“The trend in London is in line with the long-term decline of homicide found across cities in Western Europe, a decline that led to the pacified spaces that were essential for the rise of urban life and civility in Europe.”

First digital map of the murders recorded by the city's Coroner in early 1300s shows Cheapside and Cornhill were homicide ‘hot spots’, and Sundays held the highest risk of violent death for medieval Londoners.

The events described in the Coroners’ Rolls show weapons were never far away, male honour had to be protected, and conflicts easily got out of handManuel EisnerViolence Research CentreA screenshot of the 'murder map'


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MATCH REPORT | CREWE 2 CAMBRIDGE UNITED 0

Cambridge United News Feed - Tue, 11/27/2018 - 21:45

Match Reports

A late goal in each half saw Crewe Alexandra defeat Cambridge United 2-0 in Sky Bet League Two.

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BETTER CONSISTENCY KEY TO UNITED “GETTING INTO THE GROOVE” SAYS IBEHRE

Cambridge United News Feed - Tue, 11/27/2018 - 13:54

Club News

Jabo Ibehre says the U’s must consistently display the levels of spirit and fight from Saturday’s encounter with Bury, if they are to take advantage of the ability within the first team group.

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AI system may accelerate search for cancer discoveries

Cambridge University NewsFeed - Tue, 11/27/2018 - 12:09

The system, called LION LBD and developed by computer scientists and cancer researchers at the University of Cambridge, has been designed to assist scientists in the search for cancer-related discoveries. It is the first literature-based discovery system aimed at supporting cancer research. The results are reported in the journal Bioinformatics.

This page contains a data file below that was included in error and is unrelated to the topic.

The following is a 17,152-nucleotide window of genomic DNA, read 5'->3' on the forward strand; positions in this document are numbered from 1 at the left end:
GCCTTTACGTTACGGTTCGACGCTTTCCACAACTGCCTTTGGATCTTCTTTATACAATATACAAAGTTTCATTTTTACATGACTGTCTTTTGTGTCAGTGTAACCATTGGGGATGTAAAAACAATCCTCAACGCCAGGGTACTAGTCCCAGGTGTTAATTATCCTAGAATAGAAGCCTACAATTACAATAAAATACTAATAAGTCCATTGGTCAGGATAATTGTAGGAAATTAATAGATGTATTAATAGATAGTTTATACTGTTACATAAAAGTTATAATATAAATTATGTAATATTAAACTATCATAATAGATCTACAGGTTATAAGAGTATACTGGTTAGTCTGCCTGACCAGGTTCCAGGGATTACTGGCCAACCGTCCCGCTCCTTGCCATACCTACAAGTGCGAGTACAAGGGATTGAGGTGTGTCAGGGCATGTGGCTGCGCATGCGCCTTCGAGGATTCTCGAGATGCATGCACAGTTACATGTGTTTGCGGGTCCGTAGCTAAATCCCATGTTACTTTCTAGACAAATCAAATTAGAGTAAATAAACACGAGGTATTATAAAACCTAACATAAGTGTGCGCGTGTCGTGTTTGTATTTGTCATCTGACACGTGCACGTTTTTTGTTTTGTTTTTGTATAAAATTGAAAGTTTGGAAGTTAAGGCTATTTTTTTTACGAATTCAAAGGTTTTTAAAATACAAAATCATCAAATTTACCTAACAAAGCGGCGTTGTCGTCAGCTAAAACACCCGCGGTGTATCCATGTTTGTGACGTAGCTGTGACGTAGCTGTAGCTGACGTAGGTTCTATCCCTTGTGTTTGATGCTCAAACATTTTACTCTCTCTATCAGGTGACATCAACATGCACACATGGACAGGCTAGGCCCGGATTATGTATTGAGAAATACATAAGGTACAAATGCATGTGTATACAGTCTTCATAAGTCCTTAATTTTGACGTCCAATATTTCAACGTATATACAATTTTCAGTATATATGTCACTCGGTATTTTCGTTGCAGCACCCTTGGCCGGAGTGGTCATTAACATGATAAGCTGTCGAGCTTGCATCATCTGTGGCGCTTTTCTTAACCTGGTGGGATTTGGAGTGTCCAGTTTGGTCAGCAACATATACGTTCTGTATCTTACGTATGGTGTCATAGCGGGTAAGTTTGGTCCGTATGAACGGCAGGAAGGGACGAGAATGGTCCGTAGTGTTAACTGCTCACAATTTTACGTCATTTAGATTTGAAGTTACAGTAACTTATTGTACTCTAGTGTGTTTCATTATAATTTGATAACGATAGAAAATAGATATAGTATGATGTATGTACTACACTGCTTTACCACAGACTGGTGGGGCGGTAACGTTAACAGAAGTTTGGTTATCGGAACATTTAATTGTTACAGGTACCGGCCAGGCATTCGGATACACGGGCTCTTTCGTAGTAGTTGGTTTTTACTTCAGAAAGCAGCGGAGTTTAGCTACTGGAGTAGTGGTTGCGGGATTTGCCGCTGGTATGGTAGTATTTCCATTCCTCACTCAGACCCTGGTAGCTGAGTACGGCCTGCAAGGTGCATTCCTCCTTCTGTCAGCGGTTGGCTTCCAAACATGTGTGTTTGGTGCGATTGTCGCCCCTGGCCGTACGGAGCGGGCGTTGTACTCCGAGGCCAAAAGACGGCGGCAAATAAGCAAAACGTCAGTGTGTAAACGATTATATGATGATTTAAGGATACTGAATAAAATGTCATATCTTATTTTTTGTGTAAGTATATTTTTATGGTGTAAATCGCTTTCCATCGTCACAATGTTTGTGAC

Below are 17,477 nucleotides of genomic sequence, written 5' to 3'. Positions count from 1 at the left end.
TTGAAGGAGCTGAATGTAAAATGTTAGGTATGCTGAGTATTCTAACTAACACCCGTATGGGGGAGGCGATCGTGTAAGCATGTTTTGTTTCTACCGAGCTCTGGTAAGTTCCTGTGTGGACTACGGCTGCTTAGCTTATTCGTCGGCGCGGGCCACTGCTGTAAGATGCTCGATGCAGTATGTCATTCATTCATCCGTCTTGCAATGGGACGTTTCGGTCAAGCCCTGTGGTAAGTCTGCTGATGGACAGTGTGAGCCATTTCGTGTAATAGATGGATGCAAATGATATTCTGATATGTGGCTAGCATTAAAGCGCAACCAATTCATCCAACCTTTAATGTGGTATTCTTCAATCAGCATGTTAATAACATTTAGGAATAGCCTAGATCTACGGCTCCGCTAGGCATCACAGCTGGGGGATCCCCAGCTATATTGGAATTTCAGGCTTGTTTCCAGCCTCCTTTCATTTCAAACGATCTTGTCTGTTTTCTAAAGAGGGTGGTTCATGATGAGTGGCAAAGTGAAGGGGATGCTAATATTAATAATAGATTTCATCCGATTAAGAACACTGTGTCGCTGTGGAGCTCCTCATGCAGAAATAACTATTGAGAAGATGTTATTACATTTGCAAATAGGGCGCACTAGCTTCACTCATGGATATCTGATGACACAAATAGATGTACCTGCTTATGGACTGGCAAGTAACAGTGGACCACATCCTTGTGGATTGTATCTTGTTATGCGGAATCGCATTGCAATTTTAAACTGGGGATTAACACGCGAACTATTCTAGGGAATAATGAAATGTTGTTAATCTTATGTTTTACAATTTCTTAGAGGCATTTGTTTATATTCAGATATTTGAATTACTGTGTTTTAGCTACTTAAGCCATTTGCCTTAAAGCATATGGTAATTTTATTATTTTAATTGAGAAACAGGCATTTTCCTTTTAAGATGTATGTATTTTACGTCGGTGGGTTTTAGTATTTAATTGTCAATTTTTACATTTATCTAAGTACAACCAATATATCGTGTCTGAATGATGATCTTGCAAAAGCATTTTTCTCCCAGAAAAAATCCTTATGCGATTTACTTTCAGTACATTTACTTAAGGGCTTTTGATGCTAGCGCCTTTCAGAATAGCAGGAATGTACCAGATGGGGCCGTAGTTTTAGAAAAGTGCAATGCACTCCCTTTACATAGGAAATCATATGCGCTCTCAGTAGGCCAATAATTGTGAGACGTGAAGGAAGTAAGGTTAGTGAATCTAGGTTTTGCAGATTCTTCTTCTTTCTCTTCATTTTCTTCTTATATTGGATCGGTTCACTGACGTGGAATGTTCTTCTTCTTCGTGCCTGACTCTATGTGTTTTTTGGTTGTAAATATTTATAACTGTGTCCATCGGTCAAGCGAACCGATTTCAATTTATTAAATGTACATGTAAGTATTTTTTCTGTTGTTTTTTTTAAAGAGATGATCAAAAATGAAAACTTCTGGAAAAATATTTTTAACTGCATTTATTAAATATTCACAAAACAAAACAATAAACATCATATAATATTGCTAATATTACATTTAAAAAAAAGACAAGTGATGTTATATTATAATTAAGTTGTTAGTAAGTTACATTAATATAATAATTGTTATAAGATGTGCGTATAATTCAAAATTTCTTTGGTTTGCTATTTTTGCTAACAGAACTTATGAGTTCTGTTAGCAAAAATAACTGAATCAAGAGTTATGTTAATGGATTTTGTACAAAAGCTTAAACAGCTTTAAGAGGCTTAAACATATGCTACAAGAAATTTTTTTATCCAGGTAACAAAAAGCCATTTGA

Global cancer research attracts massive amounts of funding worldwide, and the scientific literature is now so huge that researchers are struggling to keep up with it: critical hypothesis-generating evidence is now often discovered long after it was published.

Cancer is a complex class of diseases that are not completely understood and are the second-leading cause of death worldwide. Cancer development involves changes in numerous chemical and biochemical molecules, reactions and pathways, and cancer research is being conducted across a wide variety of scientific fields, which have variability in the way that they describe similar concepts.